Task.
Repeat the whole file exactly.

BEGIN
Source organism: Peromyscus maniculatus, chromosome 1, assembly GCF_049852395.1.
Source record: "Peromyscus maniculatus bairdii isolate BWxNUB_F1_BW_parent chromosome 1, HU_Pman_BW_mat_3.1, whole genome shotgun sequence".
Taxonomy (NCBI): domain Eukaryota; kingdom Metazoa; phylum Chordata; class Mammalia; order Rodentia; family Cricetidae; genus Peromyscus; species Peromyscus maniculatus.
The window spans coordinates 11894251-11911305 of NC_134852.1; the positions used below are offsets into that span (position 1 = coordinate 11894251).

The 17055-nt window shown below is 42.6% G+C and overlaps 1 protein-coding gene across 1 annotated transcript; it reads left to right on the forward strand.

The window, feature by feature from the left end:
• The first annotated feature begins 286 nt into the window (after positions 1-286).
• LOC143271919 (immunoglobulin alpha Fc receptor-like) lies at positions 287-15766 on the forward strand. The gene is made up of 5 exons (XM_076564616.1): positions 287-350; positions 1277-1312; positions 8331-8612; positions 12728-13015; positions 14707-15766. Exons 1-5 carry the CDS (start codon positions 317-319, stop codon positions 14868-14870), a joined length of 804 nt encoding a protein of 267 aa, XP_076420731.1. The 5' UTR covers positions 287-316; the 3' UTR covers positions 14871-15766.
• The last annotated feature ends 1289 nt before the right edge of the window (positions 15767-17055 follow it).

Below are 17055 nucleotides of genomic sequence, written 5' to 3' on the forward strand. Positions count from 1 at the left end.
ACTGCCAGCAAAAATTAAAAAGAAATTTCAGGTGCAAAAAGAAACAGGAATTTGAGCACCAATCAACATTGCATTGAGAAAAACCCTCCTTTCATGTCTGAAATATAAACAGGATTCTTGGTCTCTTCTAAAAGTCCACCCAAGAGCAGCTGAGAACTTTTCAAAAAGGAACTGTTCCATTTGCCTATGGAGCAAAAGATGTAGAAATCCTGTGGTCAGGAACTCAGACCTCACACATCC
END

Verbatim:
Source organism: Peromyscus maniculatus, chromosome 1, assembly GCF_049852395.1.
Source record: "Peromyscus maniculatus bairdii isolate BWxNUB_F1_BW_parent chromosome 1, HU_Pman_BW_mat_3.1, whole genome shotgun sequence".
Taxonomy (NCBI): domain Eukaryota; kingdom Metazoa; phylum Chordata; class Mammalia; order Rodentia; family Cricetidae; genus Peromyscus; species Peromyscus maniculatus.
The window spans coordinates 11894251-11911305 of NC_134852.1; the positions used below are offsets into that span (position 1 = coordinate 11894251).

The 17055-nt window shown below is 42.6% G+C and overlaps 1 protein-coding gene across 1 annotated transcript; it reads left to right on the forward strand.

The window, feature by feature from the left end:
• The first annotated feature begins 286 nt into the window (after positions 1-286).
• LOC143271919 (immunoglobulin alpha Fc receptor-like) lies at positions 287-15766 on the forward strand. The gene is made up of 5 exons (XM_076564616.1): positions 287-350; positions 1277-1312; positions 8331-8612; positions 12728-13015; positions 14707-15766. Exons 1-5 carry the CDS (start codon positions 317-319, stop codon positions 14868-14870), a joined length of 804 nt encoding a protein of 267 aa, XP_076420731.1. The 5' UTR covers positions 287-316; the 3' UTR covers positions 14871-15766.
• The last annotated feature ends 1289 nt before the right edge of the window (positions 15767-17055 follow it).

Below are 17055 nucleotides of genomic sequence, written 5' to 3' on the forward strand. Positions count from 1 at the left end.
ACTGCCAGCAAAAATTAAAAAGAAATTTCAGGTGCAAAAAGAAACAGGAATTTGAGCACCAATCAACATTGCATTGAGAAAAACCCTCCTTTCATGTCTGAAATATAAACAGGATTCTTGGTCTCTTCTAAAAGTCCACCCAAGAGCAGCTGAGAACTTTTCAAAAAGGAACTGTTCCATTTGCCTATGGAGCAAAAGATGTAGAAATCCTGTGGTCAGGAACTCAGACCTCACACATCC